PARIS — French President Emmanuel Macron said Tuesday that the relocation of the U.S. Embassy in Israel to Jerusalem led to “people dying” and did not advance peace.
At a joint press conference, Macron and Prime Minister Benjamin Netanyahu said that in their 90-minute-long meeting, they discussed Iran’s growing influence in the region and the 2015 nuclear deal.
Macron said France shared Israel’s concerns about Iran. He stressed the importance of the Iran deal but said it should be complemented with an agreement that would target Tehran’s ballistic-missile program and activities in the region. Macron added that the two leaders agreed to set up joint working groups to coordinate efforts.
Netanyahu, for his part, said he did not ask Macron to withdraw from the nuclear deal. “I didn’t ask France to withdraw from JCPOA because I think it will be dissolved by weight of economic forces,” Netanyahu said.
As he put it, “My interest is not this or that agreement but to make sure Iran does not have nuclear weapons, and the last thing anyone wants is to have this theocratic dictatorships have a nuclear arsenal.”
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Netanyahu said the "most important thing is to get Iran out of Syria."
Macron said the moving of the embassy to Jerusalem provoked violence and did not promote peace. "If this leads to people dying it’s not a celebration," he said, adding that France sought to help find a solution to the humanitarian crisis in the Gaza Strip.
About the Palestinian issue, Macron said he told Netanyahu about France's position, which is a "long-term and just solution of two states with Jerusalem as a shared capital." Macron said he told the prime minister that he was worried about the threats to the peace process, while condemning any violence against civilians and stressing France's "commitment for the security of Israel."
Netanyahu also mentioned next week’s planned summit between U.S. President Donald Trump and North Korean leader Kim Jong Un, saying both Macron and he wished Trump success in his efforts to end the North Korean nuclear threat.
Ahead of his meeting with Macron, Netanyahu and his wife Sara met with leaders of the Jewish community in Paris. The prime minister spoke about Israel-France relations, recent waves of anti-Semitic attacks and the threat of radical Islam.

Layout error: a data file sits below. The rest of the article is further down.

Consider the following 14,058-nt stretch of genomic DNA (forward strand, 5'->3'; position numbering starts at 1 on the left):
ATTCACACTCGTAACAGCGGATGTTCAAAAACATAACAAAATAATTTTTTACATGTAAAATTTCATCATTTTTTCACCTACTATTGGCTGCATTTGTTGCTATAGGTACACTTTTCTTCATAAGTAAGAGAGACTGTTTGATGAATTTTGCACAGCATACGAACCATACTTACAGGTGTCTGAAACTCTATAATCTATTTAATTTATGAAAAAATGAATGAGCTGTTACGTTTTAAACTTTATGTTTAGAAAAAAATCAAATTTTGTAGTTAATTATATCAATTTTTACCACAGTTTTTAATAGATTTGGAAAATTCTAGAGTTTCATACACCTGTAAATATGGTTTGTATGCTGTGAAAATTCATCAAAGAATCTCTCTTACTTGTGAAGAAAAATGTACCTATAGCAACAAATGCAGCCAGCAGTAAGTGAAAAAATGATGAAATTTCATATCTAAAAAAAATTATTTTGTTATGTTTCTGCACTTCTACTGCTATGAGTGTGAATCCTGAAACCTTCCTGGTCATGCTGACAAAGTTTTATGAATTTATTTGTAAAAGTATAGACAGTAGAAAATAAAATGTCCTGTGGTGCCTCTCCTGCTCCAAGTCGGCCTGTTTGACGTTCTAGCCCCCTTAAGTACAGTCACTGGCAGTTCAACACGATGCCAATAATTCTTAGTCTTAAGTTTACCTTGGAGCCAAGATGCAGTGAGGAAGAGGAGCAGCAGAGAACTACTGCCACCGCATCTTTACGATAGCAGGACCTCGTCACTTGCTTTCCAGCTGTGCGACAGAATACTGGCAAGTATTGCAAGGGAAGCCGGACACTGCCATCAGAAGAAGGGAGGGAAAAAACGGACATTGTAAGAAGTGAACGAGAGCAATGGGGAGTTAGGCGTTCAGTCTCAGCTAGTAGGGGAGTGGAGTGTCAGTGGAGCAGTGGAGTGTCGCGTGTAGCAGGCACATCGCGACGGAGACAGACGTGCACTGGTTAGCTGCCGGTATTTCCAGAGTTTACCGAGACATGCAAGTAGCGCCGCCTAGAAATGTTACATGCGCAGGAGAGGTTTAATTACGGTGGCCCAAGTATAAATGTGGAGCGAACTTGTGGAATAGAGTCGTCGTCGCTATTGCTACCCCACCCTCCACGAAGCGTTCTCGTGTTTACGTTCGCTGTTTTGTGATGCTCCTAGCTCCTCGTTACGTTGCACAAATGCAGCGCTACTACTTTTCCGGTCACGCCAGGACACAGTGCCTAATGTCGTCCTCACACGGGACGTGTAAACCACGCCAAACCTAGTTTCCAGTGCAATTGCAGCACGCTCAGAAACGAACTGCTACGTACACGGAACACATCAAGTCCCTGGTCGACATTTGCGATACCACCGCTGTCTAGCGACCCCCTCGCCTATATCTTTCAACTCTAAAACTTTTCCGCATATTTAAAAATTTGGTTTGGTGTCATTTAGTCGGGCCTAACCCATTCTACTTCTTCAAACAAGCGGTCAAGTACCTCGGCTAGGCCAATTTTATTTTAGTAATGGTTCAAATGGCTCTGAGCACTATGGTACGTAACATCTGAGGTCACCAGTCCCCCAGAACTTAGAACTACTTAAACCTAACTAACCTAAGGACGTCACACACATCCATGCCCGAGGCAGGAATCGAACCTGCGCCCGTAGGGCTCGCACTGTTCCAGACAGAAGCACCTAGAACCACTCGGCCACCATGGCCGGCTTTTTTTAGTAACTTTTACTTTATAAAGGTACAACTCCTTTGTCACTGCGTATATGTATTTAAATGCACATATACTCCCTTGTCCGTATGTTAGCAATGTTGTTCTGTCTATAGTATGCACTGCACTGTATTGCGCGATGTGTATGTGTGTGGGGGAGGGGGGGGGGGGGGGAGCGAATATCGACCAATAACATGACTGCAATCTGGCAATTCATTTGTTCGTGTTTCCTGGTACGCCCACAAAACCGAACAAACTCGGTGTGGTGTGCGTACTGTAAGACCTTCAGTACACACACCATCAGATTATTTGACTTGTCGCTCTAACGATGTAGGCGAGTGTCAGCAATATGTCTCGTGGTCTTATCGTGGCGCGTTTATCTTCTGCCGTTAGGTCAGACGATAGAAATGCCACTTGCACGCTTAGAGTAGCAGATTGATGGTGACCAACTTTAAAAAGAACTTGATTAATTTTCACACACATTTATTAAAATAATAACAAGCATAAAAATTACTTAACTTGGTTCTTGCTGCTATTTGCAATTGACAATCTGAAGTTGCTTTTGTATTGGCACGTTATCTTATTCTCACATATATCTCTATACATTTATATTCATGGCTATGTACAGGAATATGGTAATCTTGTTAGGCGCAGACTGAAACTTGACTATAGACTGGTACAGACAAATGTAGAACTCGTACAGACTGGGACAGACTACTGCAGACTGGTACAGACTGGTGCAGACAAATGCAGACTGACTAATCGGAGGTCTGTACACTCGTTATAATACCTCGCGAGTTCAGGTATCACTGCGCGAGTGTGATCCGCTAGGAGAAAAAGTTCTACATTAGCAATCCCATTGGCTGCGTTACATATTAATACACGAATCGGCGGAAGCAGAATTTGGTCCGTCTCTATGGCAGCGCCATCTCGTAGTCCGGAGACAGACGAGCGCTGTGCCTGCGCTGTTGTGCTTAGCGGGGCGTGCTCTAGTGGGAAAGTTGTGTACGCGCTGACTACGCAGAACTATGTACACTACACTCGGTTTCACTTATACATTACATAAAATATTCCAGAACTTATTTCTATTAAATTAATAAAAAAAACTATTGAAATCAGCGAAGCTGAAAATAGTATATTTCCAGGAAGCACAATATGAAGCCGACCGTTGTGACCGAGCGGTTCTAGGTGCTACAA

"We are preventing terrible attacks, including here, in France. Israel has stopped a great deal of attacks in Europe and will continue to do so," Netanyahu said.
Netanyahu met with German Chancellor Angela Merkel on Monday and will meet with British Prime Minister Theresa May and Foreign Minister Boris Johnson on Wednesday.
Macron met with Netanyahu last December and told him he should "give peace a chance" and "make gestures toward the Palestinians." Macron suggested that one such gesture would be the freezing of Israeli settlement construction in the West Bank.
At the time, Macron also said he told Netanyahu that Trump's recognition of Jerusalem as Israel's capital was a threat to peace, and that the French government opposed it. Netanyahu told Macron that Israel "would not tolerate" Iran's presence in Syria.
At Monday's meeting with Merkel, Netanyahu warned that Iran seeks to wage a religious war in Syria. "This will inflame a religious war, and the consequences will be many more refugees, and you know exactly where they'll come," Netanyahu said at a joint press conference, adding that "Iran must leave Syria. All of Syria."
Merkel, who stands by the nuclear agreement, said Germany supported Israel's right to security. "We have the same goal that Iran must never get a nuclear weapon and the difference between us is how to do that," she said.
In recent weeks, European countries have expressed concerns over Israel's use of live fire during mass Palestinian protests along the Gaza border. Macron and May are expected to bring up the violent escalation in Gaza and urge Israel to act with restraint.